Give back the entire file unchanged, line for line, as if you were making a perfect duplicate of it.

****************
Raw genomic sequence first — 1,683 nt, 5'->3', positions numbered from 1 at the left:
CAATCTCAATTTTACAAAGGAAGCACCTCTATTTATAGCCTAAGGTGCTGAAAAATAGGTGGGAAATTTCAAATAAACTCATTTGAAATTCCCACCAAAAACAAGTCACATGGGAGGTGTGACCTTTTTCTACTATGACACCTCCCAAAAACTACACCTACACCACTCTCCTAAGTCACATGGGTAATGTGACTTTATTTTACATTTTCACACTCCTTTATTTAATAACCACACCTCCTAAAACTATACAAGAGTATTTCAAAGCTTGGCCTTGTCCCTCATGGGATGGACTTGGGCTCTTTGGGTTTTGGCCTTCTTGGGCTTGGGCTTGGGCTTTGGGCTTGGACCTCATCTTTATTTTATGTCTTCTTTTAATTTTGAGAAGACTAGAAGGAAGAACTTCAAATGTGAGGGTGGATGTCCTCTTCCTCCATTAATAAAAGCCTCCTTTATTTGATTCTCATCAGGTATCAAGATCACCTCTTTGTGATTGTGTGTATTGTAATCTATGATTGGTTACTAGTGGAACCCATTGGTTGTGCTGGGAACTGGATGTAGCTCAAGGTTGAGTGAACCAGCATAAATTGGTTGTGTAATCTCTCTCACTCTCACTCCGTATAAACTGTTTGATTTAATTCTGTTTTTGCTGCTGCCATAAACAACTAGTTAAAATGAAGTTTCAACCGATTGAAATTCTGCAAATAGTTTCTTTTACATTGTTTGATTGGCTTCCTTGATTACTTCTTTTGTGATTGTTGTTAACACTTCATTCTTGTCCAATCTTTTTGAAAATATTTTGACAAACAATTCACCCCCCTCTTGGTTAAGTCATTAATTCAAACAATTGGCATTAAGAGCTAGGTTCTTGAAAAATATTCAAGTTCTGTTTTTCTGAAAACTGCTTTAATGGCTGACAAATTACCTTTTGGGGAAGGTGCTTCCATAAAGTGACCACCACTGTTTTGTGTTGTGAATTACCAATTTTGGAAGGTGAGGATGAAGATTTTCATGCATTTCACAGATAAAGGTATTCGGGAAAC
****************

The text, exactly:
Raw genomic sequence first — 1,683 nt, 5'->3', positions numbered from 1 at the left:
CAATCTCAATTTTACAAAGGAAGCACCTCTATTTATAGCCTAAGGTGCTGAAAAATAGGTGGGAAATTTCAAATAAACTCATTTGAAATTCCCACCAAAAACAAGTCACATGGGAGGTGTGACCTTTTTCTACTATGACACCTCCCAAAAACTACACCTACACCACTCTCCTAAGTCACATGGGTAATGTGACTTTATTTTACATTTTCACACTCCTTTATTTAATAACCACACCTCCTAAAACTATACAAGAGTATTTCAAAGCTTGGCCTTGTCCCTCATGGGATGGACTTGGGCTCTTTGGGTTTTGGCCTTCTTGGGCTTGGGCTTGGGCTTTGGGCTTGGACCTCATCTTTATTTTATGTCTTCTTTTAATTTTGAGAAGACTAGAAGGAAGAACTTCAAATGTGAGGGTGGATGTCCTCTTCCTCCATTAATAAAAGCCTCCTTTATTTGATTCTCATCAGGTATCAAGATCACCTCTTTGTGATTGTGTGTATTGTAATCTATGATTGGTTACTAGTGGAACCCATTGGTTGTGCTGGGAACTGGATGTAGCTCAAGGTTGAGTGAACCAGCATAAATTGGTTGTGTAATCTCTCTCACTCTCACTCCGTATAAACTGTTTGATTTAATTCTGTTTTTGCTGCTGCCATAAACAACTAGTTAAAATGAAGTTTCAACCGATTGAAATTCTGCAAATAGTTTCTTTTACATTGTTTGATTGGCTTCCTTGATTACTTCTTTTGTGATTGTTGTTAACACTTCATTCTTGTCCAATCTTTTTGAAAATATTTTGACAAACAATTCACCCCCCTCTTGGTTAAGTCATTAATTCAAACAATTGGCATTAAGAGCTAGGTTCTTGAAAAATATTCAAGTTCTGTTTTTCTGAAAACTGCTTTAATGGCTGACAAATTACCTTTTGGGGAAGGTGCTTCCATAAAGTGACCACCACTGTTTTGTGTTGTGAATTACCAATTTTGGAAGGTGAGGATGAAGATTTTCATGCATTTCACAGATAAAGGTATTCGGGAAAC